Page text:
Europe must deal urgently with Spain's banking problems, which hang like a dark cloud threatening global economic recovery, Sweden's Finance Minister Anders Borg said yesterday (24 April).
Failure to recapitalise Spanish banks quickly could throw Madrid into a bailout programme, even though its current fiscal situation is manageable, Borg told the Peterson Institute for International Economics in Washington.
In a separate speech in the United States, a top German economist said Greece should leave the eurozone to rebuild its economy and shelter other troubled EU countries.
Spain’s solvent banks need their core capital shored up, problem banks need resolving and the European Central Bank needs to show flexibility by providing liquidity support, he said in addressing the institute.
"They [Spanish authorities] have to move on these issues because the uncertainty that we are now seeing in the stock market and in the world economy is to a degree that there is a banking cloud hanging over the recovery," Borg said.
The eurozone fiscal crisis is abating and banks – particularly in Spain where bad loans have risen to 8.2% of outstanding portfolios and analysts estimate that €38 billion is required to sort out the problems – now pose the greatest threat, Borg said.
European shares fell to a three-month low yesterday, and eurozone banks sank nearly 4% to levels last seen in late November. Investors were roiled by the collapse of the Dutch government over budgets and fears over Spanish banks.
Borg said policymakers have the capacity to tackle the banking problems, and the method – be it direct injection of capital into Spanish banks or through its government – is less important than the speed of action.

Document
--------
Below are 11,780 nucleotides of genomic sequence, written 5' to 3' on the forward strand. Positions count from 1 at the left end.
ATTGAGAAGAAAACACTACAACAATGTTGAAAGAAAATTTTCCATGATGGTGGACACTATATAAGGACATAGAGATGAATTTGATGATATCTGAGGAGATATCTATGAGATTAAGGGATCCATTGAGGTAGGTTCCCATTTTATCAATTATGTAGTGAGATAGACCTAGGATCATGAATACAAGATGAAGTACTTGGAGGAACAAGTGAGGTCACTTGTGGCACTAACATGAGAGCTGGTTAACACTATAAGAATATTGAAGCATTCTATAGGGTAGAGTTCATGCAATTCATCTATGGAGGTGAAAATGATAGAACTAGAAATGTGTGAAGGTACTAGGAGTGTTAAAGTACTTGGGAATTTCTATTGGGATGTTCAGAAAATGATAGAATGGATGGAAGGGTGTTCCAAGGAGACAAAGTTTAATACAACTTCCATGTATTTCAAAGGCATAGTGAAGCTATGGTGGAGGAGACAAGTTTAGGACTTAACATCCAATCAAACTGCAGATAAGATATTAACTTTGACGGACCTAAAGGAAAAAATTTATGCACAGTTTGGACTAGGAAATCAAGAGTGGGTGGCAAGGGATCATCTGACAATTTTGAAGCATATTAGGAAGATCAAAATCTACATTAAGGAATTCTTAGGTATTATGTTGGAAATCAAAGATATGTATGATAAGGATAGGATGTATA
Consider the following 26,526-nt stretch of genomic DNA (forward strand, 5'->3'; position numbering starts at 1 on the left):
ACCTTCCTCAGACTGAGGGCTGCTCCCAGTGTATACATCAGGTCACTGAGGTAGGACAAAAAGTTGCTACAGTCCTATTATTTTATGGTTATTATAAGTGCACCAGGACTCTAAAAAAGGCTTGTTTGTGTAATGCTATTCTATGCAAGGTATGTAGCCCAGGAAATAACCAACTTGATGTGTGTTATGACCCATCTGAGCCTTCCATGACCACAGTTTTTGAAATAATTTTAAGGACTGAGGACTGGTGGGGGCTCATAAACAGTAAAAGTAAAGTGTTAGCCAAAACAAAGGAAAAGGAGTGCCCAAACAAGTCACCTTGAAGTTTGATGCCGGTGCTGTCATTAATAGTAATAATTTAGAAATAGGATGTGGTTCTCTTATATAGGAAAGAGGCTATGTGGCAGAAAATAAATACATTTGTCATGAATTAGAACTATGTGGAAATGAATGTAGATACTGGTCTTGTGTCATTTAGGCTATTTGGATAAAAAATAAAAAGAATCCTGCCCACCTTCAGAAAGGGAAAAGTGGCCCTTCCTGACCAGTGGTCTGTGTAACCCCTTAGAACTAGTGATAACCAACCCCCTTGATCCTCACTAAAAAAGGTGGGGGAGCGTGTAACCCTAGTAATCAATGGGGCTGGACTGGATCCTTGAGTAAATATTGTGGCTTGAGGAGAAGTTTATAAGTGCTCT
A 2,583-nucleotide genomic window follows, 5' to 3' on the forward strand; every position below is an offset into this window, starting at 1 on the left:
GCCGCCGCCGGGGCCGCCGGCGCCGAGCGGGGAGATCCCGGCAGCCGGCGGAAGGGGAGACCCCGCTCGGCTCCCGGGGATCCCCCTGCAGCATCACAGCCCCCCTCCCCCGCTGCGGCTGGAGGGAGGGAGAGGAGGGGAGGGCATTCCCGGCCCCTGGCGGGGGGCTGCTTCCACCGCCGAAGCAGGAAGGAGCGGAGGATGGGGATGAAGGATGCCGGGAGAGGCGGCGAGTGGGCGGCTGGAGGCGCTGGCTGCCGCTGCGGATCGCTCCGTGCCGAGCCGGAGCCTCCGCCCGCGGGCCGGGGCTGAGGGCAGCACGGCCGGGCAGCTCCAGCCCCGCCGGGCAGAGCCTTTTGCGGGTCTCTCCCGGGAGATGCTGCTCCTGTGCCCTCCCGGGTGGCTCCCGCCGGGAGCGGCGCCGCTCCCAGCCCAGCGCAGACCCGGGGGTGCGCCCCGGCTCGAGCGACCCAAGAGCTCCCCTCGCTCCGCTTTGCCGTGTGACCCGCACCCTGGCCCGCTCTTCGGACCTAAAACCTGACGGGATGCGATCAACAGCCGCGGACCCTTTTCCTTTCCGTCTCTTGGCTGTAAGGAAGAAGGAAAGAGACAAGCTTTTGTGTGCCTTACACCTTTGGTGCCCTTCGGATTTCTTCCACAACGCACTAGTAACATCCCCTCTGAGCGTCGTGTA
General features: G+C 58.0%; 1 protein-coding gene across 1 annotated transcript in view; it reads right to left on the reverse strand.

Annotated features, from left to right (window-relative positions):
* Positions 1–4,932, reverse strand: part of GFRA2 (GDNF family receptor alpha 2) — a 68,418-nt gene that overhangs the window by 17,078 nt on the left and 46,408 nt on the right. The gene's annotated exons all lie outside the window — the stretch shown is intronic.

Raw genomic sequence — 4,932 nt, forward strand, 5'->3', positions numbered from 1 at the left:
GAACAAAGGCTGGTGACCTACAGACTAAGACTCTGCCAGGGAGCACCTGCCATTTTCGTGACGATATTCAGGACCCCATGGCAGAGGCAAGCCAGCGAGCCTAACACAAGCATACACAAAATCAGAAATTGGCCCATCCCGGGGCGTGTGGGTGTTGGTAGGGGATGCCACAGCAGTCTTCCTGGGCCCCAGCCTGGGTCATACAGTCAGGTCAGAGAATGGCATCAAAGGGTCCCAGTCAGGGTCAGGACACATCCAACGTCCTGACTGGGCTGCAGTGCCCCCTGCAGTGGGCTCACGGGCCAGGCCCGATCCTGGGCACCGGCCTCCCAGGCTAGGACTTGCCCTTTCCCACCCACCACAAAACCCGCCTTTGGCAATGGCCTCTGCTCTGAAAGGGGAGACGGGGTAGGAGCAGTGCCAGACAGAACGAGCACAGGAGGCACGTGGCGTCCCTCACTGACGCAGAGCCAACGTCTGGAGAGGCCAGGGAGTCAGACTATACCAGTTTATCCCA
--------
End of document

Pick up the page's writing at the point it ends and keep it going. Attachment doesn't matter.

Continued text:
"We now have a European firewall and we have an IMF firewall, so the resources are there. But I think it is urgent to deal with these remaining bank issues, otherwise there is clear risk to the recovery," he said.
The International Monetary Fund this past weekend won promises of $430 billion to strengthen its crisis-fighting funds and the European Union has set up a €700 million bailout fund giving financial policymakers the capacity to prevent a worsening of the euro zone's sovereign debt crisis.
The IMF has proposed that the EU directly recapitalise banks and close troubled institutions, combined with EU-wide bank supervision.
While Borg said he would be "very happy" for centralised bank supervision, he doubted it is politically feasible in the next six months when it is opposed by British officials, France is in the middle of a presidential election and the Dutch government has collapsed. "If that cannot be done in a short period of time, then I think we need another flexible way to do it," he said.
A Greek exit from the eurozone?
Meanwhile, economist Hans-Werner Sinn said that Greece's ability to recover competitive economic standing will be severely constrained if it continues to use the euro, and other indebted eurozone countries will likely face similar struggles.
"I personally believe there's no chance for Greece to become competitive (while) in the euro zone," Sinn, the head of Germany's prominent Ifo economics institute, said in a luncheon speech in New York.
"If Greece is kept in the eurozone, there will be ongoing mass unemployment. But if they exit, they will see a very sudden recovery," he said, as lower prices boost competitiveness.
He also cited risks of other indebted eurozone countries facing severe spending cuts and tax hikes.
"Cutting wages and prices to the extent necessary in some southern European countries is impossible, whatever the politicians say," Sinn said. "Policy is unable to overcome the laws of economics."
Greece has received more than € 100 billion in aid since its debt crisis began, and last month creditors agreed to trade their Greek bonds for lower-valued securities.
Sinn said it would have been better to use that money to help Greece manage its exit from the eurozone.